couldn’t describe the emotions she felt after hearing
the arrest news.
writing that book, her finishing that, which was always
something so important to her was one thing, but this
— this arrest, this was what mattered to her. That was
more important to her," Humbert said. "She
definitely wanted to provide peace for the victims and
the survivors. I think I wavered between crying and
having chills all day long. I’m sure all of us did,
everyone who loved her and knew her life’s work felt
expressing their pride in her work and drive, McNamara’s
circle reflected on her writing path — from poetry to
editor of the Oak Park River Forest High School
newspaper to short stories and ultimately true-crime
writing. Her blog, True Crime Diary, created soon after
her marriage to Oswalt, according to Stratton, focused
on hundreds of unsolved crimes. But it was the Golden
State Killer that was her most defining case, Haynes
Michelle’s objective was singular — to identify the
Golden State Killer," he said. "It’s so sad
that Michelle died without knowing this person’s
identity; it’s so sad that Michelle is not here right
now to celebrate this momentous thing, which is really
the prize at the end of the maze that Michelle was
County Sheriff Scott Jones told reporters that McNamara’s
work helped build interest in the case — interest that
led to television networks HLN and Investigation
Discovery doing series about the case — but he didn’t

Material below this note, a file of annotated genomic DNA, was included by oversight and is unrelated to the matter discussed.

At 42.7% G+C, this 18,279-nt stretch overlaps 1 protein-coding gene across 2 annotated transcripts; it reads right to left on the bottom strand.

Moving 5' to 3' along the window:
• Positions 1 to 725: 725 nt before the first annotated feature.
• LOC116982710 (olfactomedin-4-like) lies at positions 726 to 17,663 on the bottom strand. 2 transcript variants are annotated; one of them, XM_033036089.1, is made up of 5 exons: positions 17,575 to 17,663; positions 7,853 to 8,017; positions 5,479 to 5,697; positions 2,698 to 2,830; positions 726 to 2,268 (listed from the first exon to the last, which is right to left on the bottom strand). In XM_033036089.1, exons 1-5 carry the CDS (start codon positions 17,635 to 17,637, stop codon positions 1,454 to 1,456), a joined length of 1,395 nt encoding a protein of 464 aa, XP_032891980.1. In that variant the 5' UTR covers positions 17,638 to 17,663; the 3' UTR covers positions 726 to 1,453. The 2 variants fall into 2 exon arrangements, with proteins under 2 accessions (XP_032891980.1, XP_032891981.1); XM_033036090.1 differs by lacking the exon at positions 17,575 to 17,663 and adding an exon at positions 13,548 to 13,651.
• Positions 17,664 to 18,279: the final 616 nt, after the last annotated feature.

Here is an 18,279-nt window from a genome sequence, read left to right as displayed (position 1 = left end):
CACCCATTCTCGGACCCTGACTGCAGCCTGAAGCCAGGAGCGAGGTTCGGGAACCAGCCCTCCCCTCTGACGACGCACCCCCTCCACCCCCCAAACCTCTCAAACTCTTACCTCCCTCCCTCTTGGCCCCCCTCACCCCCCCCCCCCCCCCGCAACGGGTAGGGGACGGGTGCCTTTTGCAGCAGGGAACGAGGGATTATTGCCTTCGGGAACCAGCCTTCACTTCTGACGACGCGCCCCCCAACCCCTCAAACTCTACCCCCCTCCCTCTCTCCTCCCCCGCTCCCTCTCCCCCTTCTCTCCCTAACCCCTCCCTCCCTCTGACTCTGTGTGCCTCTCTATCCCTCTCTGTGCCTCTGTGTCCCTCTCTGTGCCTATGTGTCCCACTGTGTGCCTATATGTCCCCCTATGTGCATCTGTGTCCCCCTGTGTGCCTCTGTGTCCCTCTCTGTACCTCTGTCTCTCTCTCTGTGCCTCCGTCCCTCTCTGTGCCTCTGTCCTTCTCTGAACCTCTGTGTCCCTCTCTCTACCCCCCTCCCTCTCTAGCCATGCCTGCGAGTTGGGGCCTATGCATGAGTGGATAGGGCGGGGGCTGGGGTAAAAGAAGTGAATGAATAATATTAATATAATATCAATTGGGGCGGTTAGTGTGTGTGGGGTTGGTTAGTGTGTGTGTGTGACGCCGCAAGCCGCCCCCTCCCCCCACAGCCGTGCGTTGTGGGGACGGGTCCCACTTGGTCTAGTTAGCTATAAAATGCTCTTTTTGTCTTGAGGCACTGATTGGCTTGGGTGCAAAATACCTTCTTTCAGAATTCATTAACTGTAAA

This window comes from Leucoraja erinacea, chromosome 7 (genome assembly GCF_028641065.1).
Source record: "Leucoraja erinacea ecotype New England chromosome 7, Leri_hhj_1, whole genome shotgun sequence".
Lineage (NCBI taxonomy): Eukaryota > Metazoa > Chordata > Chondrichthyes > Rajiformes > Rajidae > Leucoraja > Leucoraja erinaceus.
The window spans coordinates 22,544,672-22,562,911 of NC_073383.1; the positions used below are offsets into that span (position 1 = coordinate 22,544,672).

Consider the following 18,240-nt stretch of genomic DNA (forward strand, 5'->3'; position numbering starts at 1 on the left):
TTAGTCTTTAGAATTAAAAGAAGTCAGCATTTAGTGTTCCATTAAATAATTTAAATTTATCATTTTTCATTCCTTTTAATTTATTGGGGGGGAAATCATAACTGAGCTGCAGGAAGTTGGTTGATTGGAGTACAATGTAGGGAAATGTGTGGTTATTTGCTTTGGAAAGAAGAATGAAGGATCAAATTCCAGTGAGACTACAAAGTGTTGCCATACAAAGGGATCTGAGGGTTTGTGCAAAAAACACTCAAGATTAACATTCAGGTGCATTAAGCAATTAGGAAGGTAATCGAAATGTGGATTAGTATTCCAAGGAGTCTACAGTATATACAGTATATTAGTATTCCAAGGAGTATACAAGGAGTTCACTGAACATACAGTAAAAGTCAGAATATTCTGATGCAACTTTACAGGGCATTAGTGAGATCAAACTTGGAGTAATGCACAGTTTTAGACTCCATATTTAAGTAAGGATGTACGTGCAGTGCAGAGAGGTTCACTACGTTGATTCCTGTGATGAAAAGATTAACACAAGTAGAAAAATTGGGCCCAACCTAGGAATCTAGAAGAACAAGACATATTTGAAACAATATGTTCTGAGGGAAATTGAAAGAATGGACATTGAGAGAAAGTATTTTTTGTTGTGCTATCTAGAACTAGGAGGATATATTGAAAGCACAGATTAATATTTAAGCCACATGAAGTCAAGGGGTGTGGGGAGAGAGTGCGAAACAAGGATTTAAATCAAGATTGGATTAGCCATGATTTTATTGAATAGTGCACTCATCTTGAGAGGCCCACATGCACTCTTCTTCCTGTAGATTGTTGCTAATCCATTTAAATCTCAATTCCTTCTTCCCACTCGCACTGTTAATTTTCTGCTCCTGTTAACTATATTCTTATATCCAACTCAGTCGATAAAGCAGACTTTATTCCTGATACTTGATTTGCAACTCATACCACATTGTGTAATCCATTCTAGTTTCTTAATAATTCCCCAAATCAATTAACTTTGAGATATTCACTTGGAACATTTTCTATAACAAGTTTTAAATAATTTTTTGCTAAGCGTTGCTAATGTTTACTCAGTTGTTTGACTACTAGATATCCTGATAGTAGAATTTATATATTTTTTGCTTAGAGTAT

go as far as saying her book led to a suspect.
Michelle’s book and Michelle’s involvement, the
motivation and thrust to solve this case wouldn’t be
there, so I would say that Michelle’s involvement
absolutely had an influence on this case being
resolved," said the Los Angeles-based researcher.
you read her book, she was kind of putting pieces
together. … Nobody knew that it was this particular
guy; the cops who had been working on the case for 20
years didn’t know," she said. "But she had a
very clear sense of what kind of person they were
looking for and how it was going to come about — even
through DNA, genetic testing.
suspected, she says in the book, that he was connected
to the military somehow, that he must have been in law
enforcement. Plus she named him the Golden State Killer,
which allowed all these jurisdictions to come together
— that was the umbrella. Her work and the ability to
talk among all these jurisdictions, it enabled her to
look at information in new ways and ask questions that
had never been asked.
was a cold case. No one was talking about this case. It
had just languished. But she brought attention to it
with her blog and through her article and then with her
book. It created a sense of urgency that was so crucial.
… She lived and breathed this."
Documentary Films has acquired rights to the book for a
docuseries of its own. Haynes said he’ll definitely
continue following every development in the case as it
goes forward. "This is only the beginning of a new
chapter in this case," he said.
the case evolves, McNamara’s sister wants people to
remember one thing about her "brilliant,
wasn’t about solving the case and getting the glory.
She wouldn’t care about that at all. She just wanted
to put a face and a name to this horror and get some
peace for people. I think she was a very selfless person
that way," she said.
writer Nara Schoenberg contributed to this report.